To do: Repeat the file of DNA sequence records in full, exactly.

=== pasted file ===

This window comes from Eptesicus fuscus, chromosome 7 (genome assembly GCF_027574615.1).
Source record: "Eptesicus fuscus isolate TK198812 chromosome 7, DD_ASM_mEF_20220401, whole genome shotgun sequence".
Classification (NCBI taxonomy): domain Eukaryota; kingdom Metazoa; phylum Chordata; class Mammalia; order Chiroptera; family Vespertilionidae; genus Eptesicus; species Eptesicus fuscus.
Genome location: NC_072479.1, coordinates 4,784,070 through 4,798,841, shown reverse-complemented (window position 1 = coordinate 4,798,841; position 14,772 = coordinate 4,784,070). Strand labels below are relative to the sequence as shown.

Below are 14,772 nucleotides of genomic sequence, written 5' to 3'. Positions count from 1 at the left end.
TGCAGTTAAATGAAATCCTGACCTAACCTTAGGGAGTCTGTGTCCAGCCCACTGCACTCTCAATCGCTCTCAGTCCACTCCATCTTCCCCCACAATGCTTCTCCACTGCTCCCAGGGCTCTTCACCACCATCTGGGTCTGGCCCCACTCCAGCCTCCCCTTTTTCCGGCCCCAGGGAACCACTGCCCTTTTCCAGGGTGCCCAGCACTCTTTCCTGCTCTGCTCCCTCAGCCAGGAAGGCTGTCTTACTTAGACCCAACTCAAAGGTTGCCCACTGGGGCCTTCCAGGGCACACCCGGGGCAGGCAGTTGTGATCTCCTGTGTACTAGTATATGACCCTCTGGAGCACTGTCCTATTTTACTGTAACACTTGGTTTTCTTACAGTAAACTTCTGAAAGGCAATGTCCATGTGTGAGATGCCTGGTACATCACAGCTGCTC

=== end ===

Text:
This window comes from Eptesicus fuscus, chromosome 7 (genome assembly GCF_027574615.1).
Source record: "Eptesicus fuscus isolate TK198812 chromosome 7, DD_ASM_mEF_20220401, whole genome shotgun sequence".
Classification (NCBI taxonomy): domain Eukaryota; kingdom Metazoa; phylum Chordata; class Mammalia; order Chiroptera; family Vespertilionidae; genus Eptesicus; species Eptesicus fuscus.
Genome location: NC_072479.1, coordinates 4,784,070 through 4,798,841, shown reverse-complemented (window position 1 = coordinate 4,798,841; position 14,772 = coordinate 4,784,070). Strand labels below are relative to the sequence as shown.

Below are 14,772 nucleotides of genomic sequence, written 5' to 3'. Positions count from 1 at the left end.
TGCAGTTAAATGAAATCCTGACCTAACCTTAGGGAGTCTGTGTCCAGCCCACTGCACTCTCAATCGCTCTCAGTCCACTCCATCTTCCCCCACAATGCTTCTCCACTGCTCCCAGGGCTCTTCACCACCATCTGGGTCTGGCCCCACTCCAGCCTCCCCTTTTTCCGGCCCCAGGGAACCACTGCCCTTTTCCAGGGTGCCCAGCACTCTTTCCTGCTCTGCTCCCTCAGCCAGGAAGGCTGTCTTACTTAGACCCAACTCAAAGGTTGCCCACTGGGGCCTTCCAGGGCACACCCGGGGCAGGCAGTTGTGATCTCCTGTGTACTAGTATATGACCCTCTGGAGCACTGTCCTATTTTACTGTAACACTTGGTTTTCTTACAGTAAACTTCTGAAAGGCAATGTCCATGTGTGAGATGCCTGGTACATCACAGCTGCTC